The First Falcon’s First Flight

The Dassault Mystère 20 launched the era of the purpose-built business jet 60 years ago today.

The first flight of the first business jet that would become the Falcon 20 took place in Bordeaux, France, on May 4, 1963. [Courtesy of Dassault Aviation]

Marcel Dassault may have said it first—but he echoed the minds of many pioneering aircraft designers before him when he quipped, “For an aircraft to fly well, it must be beautiful.” That can certainly be said of the very first of the Falcon jets for which his company, Dassault Aviation, would become famous.

The early prototype of the Mystère 20 on the production line at Dassault’s Mérignac plant. [Courtesy of Dassault Aviation]

The Dassault Mystère 20 launched the era of the purpose-built business jet 60 years ago, on May 4, 1963, in Mérignac, France, beginning the Falcon jet line that would take the U.S. market by storm. 

“The formula has not changed,” said Dassault Aviation’s chairman and CEO Éric Trappier. “Every Dassault aircraft must have superb handling, beautiful lines, and rugged construction. And, of course, it has to provide state-of-the-art comfort.”

Lindbergh’s Endorsement

Dassault celebrates 60 years since the Mystère 20’s first flight throughout 2023—and looks back to the events that surrounded that iconic airplane’s development and success with customers. It was a drop-in visit from Charles Lindbergh that may have sealed the Mystère’s fate. Lindbergh met with Dassault in Bordeaux on behalf of Pan Am, which was looking at the new jet as a cornerstone for its blooming business aviation division.

As history has recorded it, Lindbergh wired Juan Trippe, then CEO of Pan Am, and gave his nod to the Mystère 20: “I’ve found our bird.” Though his visit pushed the first flight from the morning hours to late in the day—at 5 p.m. local time—fortune smiled upon that inaugural mission, flown by test pilots René Bigand and Jean Dillaire. 

 An early sketch of the Mystère 20 shows the design heritage taken from the Mirage fighters. [Courtesy of Dassault Aviation]

Based on the Mirage

The Mystère 20 set the stage for Falcon jets to come with its foundation in Dassault’s strong heritage as a developer of fighters. The company had already gained a serious reputation for its Mirage line, first developed following World War II with the advent of viable turbine engines.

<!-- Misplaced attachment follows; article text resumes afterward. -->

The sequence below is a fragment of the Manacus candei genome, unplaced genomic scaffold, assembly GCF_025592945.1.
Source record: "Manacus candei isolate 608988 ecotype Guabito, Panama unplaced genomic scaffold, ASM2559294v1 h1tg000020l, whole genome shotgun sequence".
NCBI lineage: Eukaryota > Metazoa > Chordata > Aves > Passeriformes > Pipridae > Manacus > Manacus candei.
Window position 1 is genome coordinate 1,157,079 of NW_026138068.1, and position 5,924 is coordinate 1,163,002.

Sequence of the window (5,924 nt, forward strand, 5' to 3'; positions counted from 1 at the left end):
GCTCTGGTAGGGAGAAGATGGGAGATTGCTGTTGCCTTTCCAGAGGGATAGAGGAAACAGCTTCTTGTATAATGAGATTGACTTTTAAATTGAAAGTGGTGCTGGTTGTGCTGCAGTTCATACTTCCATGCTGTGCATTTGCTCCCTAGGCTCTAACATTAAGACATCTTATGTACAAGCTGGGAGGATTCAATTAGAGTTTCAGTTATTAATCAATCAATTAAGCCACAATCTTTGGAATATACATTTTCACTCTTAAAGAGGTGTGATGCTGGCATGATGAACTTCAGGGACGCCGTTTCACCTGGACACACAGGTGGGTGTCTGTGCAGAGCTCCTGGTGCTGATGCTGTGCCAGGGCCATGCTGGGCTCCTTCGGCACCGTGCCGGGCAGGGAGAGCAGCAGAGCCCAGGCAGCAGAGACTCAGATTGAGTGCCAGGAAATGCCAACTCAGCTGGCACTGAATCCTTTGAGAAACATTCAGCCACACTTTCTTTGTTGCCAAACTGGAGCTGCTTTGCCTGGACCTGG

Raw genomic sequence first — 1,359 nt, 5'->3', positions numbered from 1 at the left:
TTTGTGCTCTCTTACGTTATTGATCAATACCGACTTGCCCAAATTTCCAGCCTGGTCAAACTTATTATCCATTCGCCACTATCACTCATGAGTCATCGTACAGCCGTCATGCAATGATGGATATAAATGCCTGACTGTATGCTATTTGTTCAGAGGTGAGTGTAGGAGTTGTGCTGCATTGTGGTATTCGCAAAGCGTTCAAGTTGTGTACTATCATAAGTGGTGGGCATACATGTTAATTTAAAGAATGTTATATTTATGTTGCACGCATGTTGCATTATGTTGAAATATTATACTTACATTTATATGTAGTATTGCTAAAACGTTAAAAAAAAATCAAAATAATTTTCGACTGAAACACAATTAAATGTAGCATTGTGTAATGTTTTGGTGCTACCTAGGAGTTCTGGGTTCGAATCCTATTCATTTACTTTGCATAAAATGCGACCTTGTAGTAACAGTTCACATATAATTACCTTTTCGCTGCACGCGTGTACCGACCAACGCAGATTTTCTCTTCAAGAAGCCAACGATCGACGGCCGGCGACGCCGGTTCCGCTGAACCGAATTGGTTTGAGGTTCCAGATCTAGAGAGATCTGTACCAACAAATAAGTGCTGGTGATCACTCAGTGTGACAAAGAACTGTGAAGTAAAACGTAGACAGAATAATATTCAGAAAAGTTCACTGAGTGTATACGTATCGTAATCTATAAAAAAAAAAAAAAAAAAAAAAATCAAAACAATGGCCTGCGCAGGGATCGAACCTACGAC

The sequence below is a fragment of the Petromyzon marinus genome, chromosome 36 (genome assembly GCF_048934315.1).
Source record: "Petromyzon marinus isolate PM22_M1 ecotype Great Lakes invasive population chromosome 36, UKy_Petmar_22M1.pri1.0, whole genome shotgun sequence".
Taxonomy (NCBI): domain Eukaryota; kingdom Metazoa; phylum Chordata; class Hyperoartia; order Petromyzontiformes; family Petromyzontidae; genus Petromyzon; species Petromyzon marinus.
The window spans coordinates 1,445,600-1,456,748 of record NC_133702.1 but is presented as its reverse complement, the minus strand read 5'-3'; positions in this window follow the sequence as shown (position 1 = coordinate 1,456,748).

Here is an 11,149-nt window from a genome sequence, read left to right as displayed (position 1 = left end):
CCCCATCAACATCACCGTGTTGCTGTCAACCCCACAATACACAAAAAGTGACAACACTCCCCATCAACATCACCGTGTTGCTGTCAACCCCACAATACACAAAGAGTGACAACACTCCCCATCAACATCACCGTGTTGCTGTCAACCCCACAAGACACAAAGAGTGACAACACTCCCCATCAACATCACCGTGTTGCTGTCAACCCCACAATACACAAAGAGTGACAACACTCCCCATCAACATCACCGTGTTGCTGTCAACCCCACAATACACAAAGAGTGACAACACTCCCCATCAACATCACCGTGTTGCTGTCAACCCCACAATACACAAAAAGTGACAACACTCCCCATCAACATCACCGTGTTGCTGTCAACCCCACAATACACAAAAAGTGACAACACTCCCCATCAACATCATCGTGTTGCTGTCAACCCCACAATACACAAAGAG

Dassault had responded to a request from the French government for a light-weight interceptor aircraft, and designed the MD.550 Delta, which first flew on June 25, 1952. The fighter—renamed the Mirage I—achieved Mach 1.3 in level flight a couple of years later, without rocket assistance. In early test flights, beginning in 1951, its predecessor, the MD.452 Mystére I, proved out the 30-degree swept wing and modified empennage, and the Mystère IIA was the first French aircraft to break Mach 1 in a dive in controlled flight on October 28, 1951.

The lines of the Mystère 20 and the Falcon 20 that followed it demonstrate the concept of Marcel Dassault’s that “for an aircraft to fly well, it must be beautiful.” [Courtesy of Dassault Aviation]

While not quite as fast, the Mystère 20 would seek out speed just like its older sibling. The prototype, powered by General Electric CF700 turbofans, was flown by French pilot Jacqueline Auriol to set the women’s world speed record at the time, on June 10, 1965, beating her previous record in the Mystère IIIC of 2,038 km/h (1,100 knots) or Mach 1.65.

Onto the Falcon

Pan Am ordered 40 of the new business jet, and those aircraft delivered to the U.S. were marketed under the name “Fan Jet Falcon.” The model soon took on the name it would carry forward, the Falcon 20. By 1968, Pan Am had 160 units ordered, becoming the biggest operator. However, it was soon followed by the growing Federal Express, which took on a total of 33 Falcon 20s as it launched its overnight delivery service fleet—before the Boeing 727 and McDonnell Douglas DC-10.

The Falcon 20 deliveries totaled 515 before it was retired in 1993—a 30-year production that formed the basis for several more models in the Falcon family. Next was the smaller Falcon 10 (first produced in 1971, with 226 units delivered) and the larger tri-jet Falcon 50 (launched in 1976, with 352 units delivered).

The Falcons series took a turn into twin jets with the Falcon 900 models first produced in 1984—more than 553 900s have been delivered—and the Falcon 2000 models launched in 1993, with 677 aircraft so far. Dassault returned to the tri-jet configuration for its long-range 7X (first flown in 2005 by Philippe Deleume, with 298 units so far) and the 8X in 2015 (92 units delivered to date). These four lines remain in production, now joined by the twin-jet 6X and 10X.

A Falcon 20 sits outside the production facility in Martignas, France, where the wings of the newest Falcons—the 6X, 7X, and 8X—are coming to life. [Credit: Julie Boatman]

From the 2,700 Falcons built, more than 2,100 Falcons fly around the world today. 

“Through these different models, we have built up a strong legacy and a solid base of technological know-how that makes us confident in our ability to continue developing new products that fully meet customer expectations,” said Trappier on the occasion. “Sixty years on, Falcons are still completely distinctive in the business jet world: beautiful, delightful to fly, and always on the leading edge of technology, bringing safety, comfort and productivity benefits to operators around the globe.”

Based in Maryland, Julie is an editor, aviation educator, and author. She holds an airline transport pilot certificate with Douglas DC-3 and CE510 (Citation Mustang) type ratings. She's a CFI/CFII since 1993, specializing in advanced aircraft and flight instructor development. Follow Julie on Twitter @julieinthesky.

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